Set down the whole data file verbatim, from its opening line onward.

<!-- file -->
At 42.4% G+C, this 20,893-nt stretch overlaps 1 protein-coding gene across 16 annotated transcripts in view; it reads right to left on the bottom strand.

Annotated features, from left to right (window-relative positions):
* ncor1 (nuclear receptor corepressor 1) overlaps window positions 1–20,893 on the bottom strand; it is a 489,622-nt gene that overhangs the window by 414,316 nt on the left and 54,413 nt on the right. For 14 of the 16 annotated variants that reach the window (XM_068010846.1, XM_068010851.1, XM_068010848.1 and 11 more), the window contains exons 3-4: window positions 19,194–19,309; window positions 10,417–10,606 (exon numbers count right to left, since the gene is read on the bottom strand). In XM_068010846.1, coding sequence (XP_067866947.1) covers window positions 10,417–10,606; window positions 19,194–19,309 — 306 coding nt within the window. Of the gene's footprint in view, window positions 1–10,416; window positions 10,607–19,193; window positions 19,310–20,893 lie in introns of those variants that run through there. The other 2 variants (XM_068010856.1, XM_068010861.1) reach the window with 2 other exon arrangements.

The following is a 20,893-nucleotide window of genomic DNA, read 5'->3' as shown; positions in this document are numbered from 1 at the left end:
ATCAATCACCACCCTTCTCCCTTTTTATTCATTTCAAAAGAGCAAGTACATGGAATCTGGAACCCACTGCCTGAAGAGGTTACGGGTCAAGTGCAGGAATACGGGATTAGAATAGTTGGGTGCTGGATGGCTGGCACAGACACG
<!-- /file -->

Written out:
At 42.4% G+C, this 20,893-nt stretch overlaps 1 protein-coding gene across 16 annotated transcripts in view; it reads right to left on the bottom strand.

Annotated features, from left to right (window-relative positions):
* ncor1 (nuclear receptor corepressor 1) overlaps window positions 1–20,893 on the bottom strand; it is a 489,622-nt gene that overhangs the window by 414,316 nt on the left and 54,413 nt on the right. For 14 of the 16 annotated variants that reach the window (XM_068010846.1, XM_068010851.1, XM_068010848.1 and 11 more), the window contains exons 3-4: window positions 19,194–19,309; window positions 10,417–10,606 (exon numbers count right to left, since the gene is read on the bottom strand). In XM_068010846.1, coding sequence (XP_067866947.1) covers window positions 10,417–10,606; window positions 19,194–19,309 — 306 coding nt within the window. Of the gene's footprint in view, window positions 1–10,416; window positions 10,607–19,193; window positions 19,310–20,893 lie in introns of those variants that run through there. The other 2 variants (XM_068010856.1, XM_068010861.1) reach the window with 2 other exon arrangements.

The following is a 20,893-nucleotide window of genomic DNA, read 5'->3' as shown; positions in this document are numbered from 1 at the left end:
ATCAATCACCACCCTTCTCCCTTTTTATTCATTTCAAAAGAGCAAGTACATGGAATCTGGAACCCACTGCCTGAAGAGGTTACGGGTCAAGTGCAGGAATACGGGATTAGAATAGTTGGGTGCTGGATGGCTGGCACAGACACG